Sen. Dick Durbin will hold a hearing Tuesday to discuss the controversial “Stand Your Ground” laws – which the American Legislative Exchange Council helped write and implement – but did not invite ALEC to testify.
“The American Legislative Exchange Council is concerned over what misrepresentations might be made at next week’s hearing,” the group wrote. “In the past three months, Sen. Durbin has three times associated ALEC with issues unrelated to the organization in an attempt to marginalize and demonize the organization.
“His eagerness to target ALEC and the 33 million workers ALEC members employ closely mirrors the IRS targeting of conservative groups that Senator Durbin just recently condemned.”
Durbin, an Illinoisan and the No. 2 Democrat in the Senate, wrote to ALEC members and supporters in August, demanding to know whether they still support the stand your ground laws and whether they gave any money to ALEC in 2013.
A nonprofit that helps state leaders develop model legislation, ALEC hasn’t advocated for stand your ground laws in more than a year, yet it is still the focus of attacks by opponents of the law, which received national attention during the recent George Zimmerman trial. Of course, the law wasn’t used as a defense, but that didn’t stop it from being a focal point.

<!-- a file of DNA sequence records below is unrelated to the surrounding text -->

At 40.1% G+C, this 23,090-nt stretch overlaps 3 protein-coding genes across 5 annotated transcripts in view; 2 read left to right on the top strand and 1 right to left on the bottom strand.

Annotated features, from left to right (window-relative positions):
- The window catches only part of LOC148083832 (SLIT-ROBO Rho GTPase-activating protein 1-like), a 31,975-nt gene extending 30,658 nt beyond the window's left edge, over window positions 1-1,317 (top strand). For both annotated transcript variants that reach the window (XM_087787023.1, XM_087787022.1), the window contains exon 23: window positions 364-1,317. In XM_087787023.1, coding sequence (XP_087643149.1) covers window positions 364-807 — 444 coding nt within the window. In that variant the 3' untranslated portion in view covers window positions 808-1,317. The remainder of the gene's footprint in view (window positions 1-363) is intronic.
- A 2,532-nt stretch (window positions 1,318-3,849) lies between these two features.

Durbin will read the responses he received from ALEC supporters during his hearing, but did not invite ALEC to actually testify.
After the letter was sent, the Wall Street Journal wrote a scathing editorial claiming that Durbin was essentially trying to tie ALEC supporters to controversy simply because they support the conservative group.
“Mr. Durbin knows that if he can drive a wedge between ALEC and its corporate donors, it will help cripple the group's influence on issues like tax policy and education and remove a significant voice for conservative reform in the states, including Illinois,” wrote the WSJ.
ALEC initially responded to Durbin’s letter by calling the inquiry “a violation of the First and Tenth Amendments.”